I was listening to the news this evening which was mentioning increasing automation levels in many industries in Australia (and many other countries).
I am not sure if we truly realise the potential difficulties that automation will cause with regards to people and their well being. Having worked in a number of industries over the last 25 years, I can see a variety of different issues, both positive and negative.
On the positive side:
Automation reduces injuries for workers. When it comes to manual work, lifting heavy weights and undertaking repetitive tasks result in injuries to workers at some point in time. This affects both workers well being, but also a company’s bottom line over time. Therefore reducing injuries by increasing automation will benefit the overall health of workers and reduce business costs.
Automation can provide a high degree of both accuracy and precision. In other words, a machine that is welding a car body, can do it more often in exactly the same way when compared to a person who is more likely to make mistakes due to tiredness or fatigue.
Automation may also reduce costs to a business over time. If a company installs a machine that reduces labour costs, then over time, this is likely to be beneficial to a majority of companies. Stacking bricks on a pallet may take 10 people, but only one machine.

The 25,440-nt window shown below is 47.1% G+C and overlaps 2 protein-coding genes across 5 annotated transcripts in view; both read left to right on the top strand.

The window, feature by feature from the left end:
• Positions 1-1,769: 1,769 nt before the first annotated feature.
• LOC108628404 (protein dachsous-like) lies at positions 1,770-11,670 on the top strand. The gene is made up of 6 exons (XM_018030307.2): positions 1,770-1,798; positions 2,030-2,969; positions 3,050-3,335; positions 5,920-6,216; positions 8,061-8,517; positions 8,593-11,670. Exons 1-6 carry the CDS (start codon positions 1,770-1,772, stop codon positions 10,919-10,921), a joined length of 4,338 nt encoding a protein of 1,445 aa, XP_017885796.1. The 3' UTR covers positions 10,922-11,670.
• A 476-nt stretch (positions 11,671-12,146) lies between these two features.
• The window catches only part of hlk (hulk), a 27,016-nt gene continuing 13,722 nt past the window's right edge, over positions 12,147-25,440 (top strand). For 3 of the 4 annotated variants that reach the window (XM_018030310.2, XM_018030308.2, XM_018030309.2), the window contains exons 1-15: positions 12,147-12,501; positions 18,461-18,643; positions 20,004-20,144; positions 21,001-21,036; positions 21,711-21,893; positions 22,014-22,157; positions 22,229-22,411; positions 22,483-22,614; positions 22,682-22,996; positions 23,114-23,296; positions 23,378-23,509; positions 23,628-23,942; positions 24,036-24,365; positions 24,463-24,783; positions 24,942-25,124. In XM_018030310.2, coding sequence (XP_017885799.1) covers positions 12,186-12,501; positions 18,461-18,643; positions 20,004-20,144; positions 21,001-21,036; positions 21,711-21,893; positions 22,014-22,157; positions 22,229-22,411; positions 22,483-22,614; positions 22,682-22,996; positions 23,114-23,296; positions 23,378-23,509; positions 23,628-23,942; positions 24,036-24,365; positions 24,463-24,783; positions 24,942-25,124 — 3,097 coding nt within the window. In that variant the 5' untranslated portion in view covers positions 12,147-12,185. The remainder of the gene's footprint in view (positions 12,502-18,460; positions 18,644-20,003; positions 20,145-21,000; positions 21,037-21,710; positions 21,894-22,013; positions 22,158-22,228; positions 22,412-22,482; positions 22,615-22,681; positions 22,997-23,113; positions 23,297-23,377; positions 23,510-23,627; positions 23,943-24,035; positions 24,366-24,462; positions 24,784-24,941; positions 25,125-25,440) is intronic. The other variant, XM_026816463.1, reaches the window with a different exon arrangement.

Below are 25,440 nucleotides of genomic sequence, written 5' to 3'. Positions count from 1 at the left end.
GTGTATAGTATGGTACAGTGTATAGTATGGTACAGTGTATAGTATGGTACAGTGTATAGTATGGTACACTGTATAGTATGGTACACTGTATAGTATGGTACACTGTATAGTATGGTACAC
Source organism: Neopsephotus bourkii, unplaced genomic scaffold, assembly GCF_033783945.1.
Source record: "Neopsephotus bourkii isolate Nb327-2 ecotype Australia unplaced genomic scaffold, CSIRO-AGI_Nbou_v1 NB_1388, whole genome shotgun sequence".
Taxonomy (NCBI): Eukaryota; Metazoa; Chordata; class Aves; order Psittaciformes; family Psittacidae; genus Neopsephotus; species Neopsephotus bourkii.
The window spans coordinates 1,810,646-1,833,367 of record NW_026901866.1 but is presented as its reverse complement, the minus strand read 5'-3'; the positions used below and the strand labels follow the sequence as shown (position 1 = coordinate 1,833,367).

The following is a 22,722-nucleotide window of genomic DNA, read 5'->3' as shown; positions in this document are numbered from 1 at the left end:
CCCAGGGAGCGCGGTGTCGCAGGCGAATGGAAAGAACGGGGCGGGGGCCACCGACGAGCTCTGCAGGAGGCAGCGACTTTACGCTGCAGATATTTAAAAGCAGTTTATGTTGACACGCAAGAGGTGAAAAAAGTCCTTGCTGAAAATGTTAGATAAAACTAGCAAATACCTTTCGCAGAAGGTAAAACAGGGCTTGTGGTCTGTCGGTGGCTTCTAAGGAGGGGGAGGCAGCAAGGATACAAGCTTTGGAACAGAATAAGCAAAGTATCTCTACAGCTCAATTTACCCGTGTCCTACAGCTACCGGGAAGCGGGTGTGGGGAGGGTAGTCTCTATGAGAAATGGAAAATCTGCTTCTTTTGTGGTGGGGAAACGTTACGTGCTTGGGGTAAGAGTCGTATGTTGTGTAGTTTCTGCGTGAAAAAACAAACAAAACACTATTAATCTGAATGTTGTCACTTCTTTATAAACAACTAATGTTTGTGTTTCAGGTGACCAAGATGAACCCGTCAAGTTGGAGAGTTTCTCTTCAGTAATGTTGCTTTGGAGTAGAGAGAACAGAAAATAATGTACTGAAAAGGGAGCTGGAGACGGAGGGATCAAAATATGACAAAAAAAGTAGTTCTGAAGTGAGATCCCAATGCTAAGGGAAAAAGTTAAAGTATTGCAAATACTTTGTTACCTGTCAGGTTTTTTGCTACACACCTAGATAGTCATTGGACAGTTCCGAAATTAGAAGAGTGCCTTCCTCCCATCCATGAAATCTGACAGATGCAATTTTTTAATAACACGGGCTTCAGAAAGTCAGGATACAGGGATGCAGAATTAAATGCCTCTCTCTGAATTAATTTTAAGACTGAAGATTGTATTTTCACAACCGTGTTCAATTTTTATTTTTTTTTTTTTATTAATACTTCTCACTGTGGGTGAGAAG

The insidious side:
But, there is a more insidious outcome over time, and that is reducing labour employed by employers, resulting in increasing unemployment across all industries.http://www.abc.net.au/news/2014-05-28/robots-could-cost-australian-economy-5-million-jobs-expert-says/5484740
Let’s consider this for a minute. If Australia were to lose 47% of jobs due to automation, where do those people work, and in what industry?
In Australia, we currently have around 6% unemployment, and about 12% underemployment (people who need/want more work). This varies from year to year, but rarely falls below 4%. If we were to add another 40% to that how are we going to employ those people? What industries are they likely to be able to work in. Where will the jobs be found for them.
If we were to contribute to their welfare through taxes, as we currently do in the way of the Newstart allowance – an amount that currently falls below the poverty line (that the current imbecilic Liberal Government is about to lower further – particularly for younger people below 30 years old) then how are people going to survive? Where do they live, what do they eat?
What will automation eventually mean for Australian people?
Sure the big companies will make more money, but what about the people? Where do the people fit in in this economic rationalist society that we have built?
These are questions that have continuously arisen since the rise of the Industrial Revolution and automation more than 150 years ago – and they are questions that are about to become significantly more concerning as automation rapidly increases in volume.
I am not suggesting that automation in itself is inherently bad, only that if we are not careful, we will have a host of unemployed people and no jobs for them to work in.
This is something that we will have to carefully consider into the future if we want a reasonable way of life for people!
The question that we need to ask ourselves is this:
Is reducing costs and making more money more important than the well being of people and a good quality of life?
If not, then what are we going to do about it???
That’s is tonight’s thoughts,